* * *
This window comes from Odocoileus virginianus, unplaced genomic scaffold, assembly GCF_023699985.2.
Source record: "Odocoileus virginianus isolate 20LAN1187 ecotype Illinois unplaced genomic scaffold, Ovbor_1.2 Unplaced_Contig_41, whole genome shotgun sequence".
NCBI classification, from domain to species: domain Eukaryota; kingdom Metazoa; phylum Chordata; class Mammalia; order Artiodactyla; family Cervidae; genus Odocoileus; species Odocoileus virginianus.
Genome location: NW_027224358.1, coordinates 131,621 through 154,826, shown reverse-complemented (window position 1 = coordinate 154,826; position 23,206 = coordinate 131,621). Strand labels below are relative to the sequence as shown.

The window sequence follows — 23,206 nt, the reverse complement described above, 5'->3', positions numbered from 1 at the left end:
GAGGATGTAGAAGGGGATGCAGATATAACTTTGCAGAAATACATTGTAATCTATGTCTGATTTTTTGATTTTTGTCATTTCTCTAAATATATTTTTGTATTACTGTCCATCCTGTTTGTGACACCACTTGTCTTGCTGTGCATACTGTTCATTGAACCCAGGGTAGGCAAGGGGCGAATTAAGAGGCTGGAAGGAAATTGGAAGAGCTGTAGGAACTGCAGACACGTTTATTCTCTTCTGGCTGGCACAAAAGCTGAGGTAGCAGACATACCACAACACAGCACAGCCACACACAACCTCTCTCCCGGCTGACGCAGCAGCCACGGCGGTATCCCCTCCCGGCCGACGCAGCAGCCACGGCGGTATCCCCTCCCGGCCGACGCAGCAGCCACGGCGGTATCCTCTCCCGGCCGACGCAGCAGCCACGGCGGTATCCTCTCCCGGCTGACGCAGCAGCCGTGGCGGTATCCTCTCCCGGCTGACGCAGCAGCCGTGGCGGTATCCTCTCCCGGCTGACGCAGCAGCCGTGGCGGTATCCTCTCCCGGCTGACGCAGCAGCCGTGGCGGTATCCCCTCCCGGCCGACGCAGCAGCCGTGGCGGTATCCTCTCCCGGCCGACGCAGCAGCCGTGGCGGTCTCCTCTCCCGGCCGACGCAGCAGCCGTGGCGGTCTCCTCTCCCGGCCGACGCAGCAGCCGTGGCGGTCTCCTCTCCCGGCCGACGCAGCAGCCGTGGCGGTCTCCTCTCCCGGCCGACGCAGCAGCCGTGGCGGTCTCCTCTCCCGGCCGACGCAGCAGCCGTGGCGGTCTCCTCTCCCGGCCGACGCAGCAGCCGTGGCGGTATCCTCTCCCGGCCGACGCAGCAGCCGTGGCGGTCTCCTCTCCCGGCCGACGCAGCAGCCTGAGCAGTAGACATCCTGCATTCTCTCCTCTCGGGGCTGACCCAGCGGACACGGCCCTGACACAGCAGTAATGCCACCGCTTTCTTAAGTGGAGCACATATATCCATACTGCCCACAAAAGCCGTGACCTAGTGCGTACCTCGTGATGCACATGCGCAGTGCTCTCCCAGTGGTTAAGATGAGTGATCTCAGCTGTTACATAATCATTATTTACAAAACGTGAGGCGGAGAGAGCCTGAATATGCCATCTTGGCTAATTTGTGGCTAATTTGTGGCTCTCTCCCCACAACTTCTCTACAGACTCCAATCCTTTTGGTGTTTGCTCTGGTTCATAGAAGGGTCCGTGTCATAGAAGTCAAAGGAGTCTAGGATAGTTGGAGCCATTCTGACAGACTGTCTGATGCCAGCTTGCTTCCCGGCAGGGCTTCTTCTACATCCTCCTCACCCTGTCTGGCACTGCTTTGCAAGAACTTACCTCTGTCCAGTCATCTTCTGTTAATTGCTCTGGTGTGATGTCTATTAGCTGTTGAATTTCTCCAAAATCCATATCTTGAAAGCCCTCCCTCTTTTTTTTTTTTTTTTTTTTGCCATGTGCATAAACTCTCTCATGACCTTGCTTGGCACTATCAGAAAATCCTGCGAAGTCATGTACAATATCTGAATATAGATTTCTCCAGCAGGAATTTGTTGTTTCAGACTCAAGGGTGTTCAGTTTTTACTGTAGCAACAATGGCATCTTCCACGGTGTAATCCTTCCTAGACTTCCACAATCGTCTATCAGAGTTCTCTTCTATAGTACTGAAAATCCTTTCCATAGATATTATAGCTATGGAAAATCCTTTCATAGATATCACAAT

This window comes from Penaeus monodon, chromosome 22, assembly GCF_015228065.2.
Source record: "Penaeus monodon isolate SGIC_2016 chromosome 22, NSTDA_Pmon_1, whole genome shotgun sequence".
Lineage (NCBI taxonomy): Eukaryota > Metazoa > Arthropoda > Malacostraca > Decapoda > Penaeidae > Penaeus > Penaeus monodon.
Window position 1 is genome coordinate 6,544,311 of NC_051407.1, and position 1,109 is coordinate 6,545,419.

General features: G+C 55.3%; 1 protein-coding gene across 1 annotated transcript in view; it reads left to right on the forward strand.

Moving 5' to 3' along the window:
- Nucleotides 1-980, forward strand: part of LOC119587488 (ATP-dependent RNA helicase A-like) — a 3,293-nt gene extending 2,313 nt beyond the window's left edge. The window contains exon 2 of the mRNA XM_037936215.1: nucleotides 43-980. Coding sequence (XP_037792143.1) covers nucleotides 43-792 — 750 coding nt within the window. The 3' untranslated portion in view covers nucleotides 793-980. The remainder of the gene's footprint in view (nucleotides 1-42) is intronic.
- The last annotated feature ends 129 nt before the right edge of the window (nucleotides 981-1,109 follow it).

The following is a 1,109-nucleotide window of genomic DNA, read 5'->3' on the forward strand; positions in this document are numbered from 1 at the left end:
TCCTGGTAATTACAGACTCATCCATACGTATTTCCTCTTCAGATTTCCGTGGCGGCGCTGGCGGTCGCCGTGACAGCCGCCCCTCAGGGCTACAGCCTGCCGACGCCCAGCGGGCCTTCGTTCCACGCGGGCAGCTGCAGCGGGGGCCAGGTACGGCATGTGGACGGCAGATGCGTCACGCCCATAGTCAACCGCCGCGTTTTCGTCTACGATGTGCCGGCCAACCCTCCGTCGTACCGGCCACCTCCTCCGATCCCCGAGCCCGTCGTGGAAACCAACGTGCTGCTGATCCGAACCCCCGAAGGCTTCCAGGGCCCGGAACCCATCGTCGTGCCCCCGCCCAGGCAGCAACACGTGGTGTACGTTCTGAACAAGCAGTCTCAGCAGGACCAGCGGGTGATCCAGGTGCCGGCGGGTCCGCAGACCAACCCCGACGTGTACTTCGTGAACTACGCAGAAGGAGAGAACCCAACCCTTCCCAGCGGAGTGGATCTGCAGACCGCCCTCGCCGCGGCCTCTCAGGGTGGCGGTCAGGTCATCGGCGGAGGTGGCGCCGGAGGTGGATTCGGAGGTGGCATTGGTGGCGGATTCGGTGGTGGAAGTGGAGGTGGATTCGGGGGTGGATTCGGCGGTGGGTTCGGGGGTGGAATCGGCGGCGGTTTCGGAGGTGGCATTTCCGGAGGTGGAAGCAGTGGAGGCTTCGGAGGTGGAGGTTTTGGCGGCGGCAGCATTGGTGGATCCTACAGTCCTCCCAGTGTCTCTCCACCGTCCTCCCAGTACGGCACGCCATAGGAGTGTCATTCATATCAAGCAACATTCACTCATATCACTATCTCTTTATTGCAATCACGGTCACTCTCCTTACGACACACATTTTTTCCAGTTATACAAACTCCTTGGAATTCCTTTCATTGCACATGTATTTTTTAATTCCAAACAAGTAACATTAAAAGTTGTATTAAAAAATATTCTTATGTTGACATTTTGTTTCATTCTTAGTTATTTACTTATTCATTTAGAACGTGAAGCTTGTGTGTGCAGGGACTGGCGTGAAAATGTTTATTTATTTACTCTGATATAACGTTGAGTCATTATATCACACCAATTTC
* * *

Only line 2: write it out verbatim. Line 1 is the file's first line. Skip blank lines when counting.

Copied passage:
Source record: "Odocoileus virginianus isolate 20LAN1187 ecotype Illinois unplaced genomic scaffold, Ovbor_1.2 Unplaced_Contig_41, whole genome shotgun sequence".